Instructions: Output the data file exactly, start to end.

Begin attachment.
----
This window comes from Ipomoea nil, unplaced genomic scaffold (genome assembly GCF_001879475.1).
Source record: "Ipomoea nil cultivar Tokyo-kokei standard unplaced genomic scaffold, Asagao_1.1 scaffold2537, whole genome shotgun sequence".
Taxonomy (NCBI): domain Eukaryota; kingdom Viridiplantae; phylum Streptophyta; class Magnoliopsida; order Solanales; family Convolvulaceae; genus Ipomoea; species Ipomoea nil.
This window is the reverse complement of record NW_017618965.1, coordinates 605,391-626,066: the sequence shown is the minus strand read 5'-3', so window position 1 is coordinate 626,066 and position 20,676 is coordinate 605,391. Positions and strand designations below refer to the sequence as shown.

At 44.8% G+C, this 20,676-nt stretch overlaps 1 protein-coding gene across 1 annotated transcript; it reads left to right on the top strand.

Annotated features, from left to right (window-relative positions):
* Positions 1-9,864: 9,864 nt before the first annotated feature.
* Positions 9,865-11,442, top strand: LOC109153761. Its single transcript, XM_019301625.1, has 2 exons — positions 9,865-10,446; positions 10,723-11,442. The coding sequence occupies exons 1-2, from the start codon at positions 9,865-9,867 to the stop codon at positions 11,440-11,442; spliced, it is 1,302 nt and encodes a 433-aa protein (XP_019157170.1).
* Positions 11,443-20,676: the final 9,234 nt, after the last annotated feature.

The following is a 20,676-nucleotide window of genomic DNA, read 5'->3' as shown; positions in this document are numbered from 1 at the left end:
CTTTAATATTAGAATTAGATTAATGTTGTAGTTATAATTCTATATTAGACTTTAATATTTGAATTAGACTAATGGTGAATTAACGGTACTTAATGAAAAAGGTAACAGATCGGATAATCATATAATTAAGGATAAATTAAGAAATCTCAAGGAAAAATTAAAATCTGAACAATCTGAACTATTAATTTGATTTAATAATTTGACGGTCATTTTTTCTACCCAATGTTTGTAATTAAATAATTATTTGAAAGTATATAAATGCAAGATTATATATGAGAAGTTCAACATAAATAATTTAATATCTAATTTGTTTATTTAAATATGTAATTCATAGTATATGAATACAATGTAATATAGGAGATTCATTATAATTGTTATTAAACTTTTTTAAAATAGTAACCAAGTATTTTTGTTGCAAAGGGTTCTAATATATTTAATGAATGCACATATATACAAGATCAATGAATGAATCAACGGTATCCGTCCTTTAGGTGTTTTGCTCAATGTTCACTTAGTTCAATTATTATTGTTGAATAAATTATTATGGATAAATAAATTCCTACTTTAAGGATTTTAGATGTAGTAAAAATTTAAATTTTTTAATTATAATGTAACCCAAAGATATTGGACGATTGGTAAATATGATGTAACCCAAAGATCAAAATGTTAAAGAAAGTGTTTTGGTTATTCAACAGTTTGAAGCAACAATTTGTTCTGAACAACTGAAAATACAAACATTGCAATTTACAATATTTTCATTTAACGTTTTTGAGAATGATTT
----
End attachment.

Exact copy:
This window comes from Ipomoea nil, unplaced genomic scaffold (genome assembly GCF_001879475.1).
Source record: "Ipomoea nil cultivar Tokyo-kokei standard unplaced genomic scaffold, Asagao_1.1 scaffold2537, whole genome shotgun sequence".
Taxonomy (NCBI): domain Eukaryota; kingdom Viridiplantae; phylum Streptophyta; class Magnoliopsida; order Solanales; family Convolvulaceae; genus Ipomoea; species Ipomoea nil.
This window is the reverse complement of record NW_017618965.1, coordinates 605,391-626,066: the sequence shown is the minus strand read 5'-3', so window position 1 is coordinate 626,066 and position 20,676 is coordinate 605,391. Positions and strand designations below refer to the sequence as shown.

At 44.8% G+C, this 20,676-nt stretch overlaps 1 protein-coding gene across 1 annotated transcript; it reads left to right on the top strand.

Annotated features, from left to right (window-relative positions):
* Positions 1-9,864: 9,864 nt before the first annotated feature.
* Positions 9,865-11,442, top strand: LOC109153761. Its single transcript, XM_019301625.1, has 2 exons — positions 9,865-10,446; positions 10,723-11,442. The coding sequence occupies exons 1-2, from the start codon at positions 9,865-9,867 to the stop codon at positions 11,440-11,442; spliced, it is 1,302 nt and encodes a 433-aa protein (XP_019157170.1).
* Positions 11,443-20,676: the final 9,234 nt, after the last annotated feature.

The following is a 20,676-nucleotide window of genomic DNA, read 5'->3' as shown; positions in this document are numbered from 1 at the left end:
CTTTAATATTAGAATTAGATTAATGTTGTAGTTATAATTCTATATTAGACTTTAATATTTGAATTAGACTAATGGTGAATTAACGGTACTTAATGAAAAAGGTAACAGATCGGATAATCATATAATTAAGGATAAATTAAGAAATCTCAAGGAAAAATTAAAATCTGAACAATCTGAACTATTAATTTGATTTAATAATTTGACGGTCATTTTTTCTACCCAATGTTTGTAATTAAATAATTATTTGAAAGTATATAAATGCAAGATTATATATGAGAAGTTCAACATAAATAATTTAATATCTAATTTGTTTATTTAAATATGTAATTCATAGTATATGAATACAATGTAATATAGGAGATTCATTATAATTGTTATTAAACTTTTTTAAAATAGTAACCAAGTATTTTTGTTGCAAAGGGTTCTAATATATTTAATGAATGCACATATATACAAGATCAATGAATGAATCAACGGTATCCGTCCTTTAGGTGTTTTGCTCAATGTTCACTTAGTTCAATTATTATTGTTGAATAAATTATTATGGATAAATAAATTCCTACTTTAAGGATTTTAGATGTAGTAAAAATTTAAATTTTTTAATTATAATGTAACCCAAAGATATTGGACGATTGGTAAATATGATGTAACCCAAAGATCAAAATGTTAAAGAAAGTGTTTTGGTTATTCAACAGTTTGAAGCAACAATTTGTTCTGAACAACTGAAAATACAAACATTGCAATTTACAATATTTTCATTTAACGTTTTTGAGAATGATTT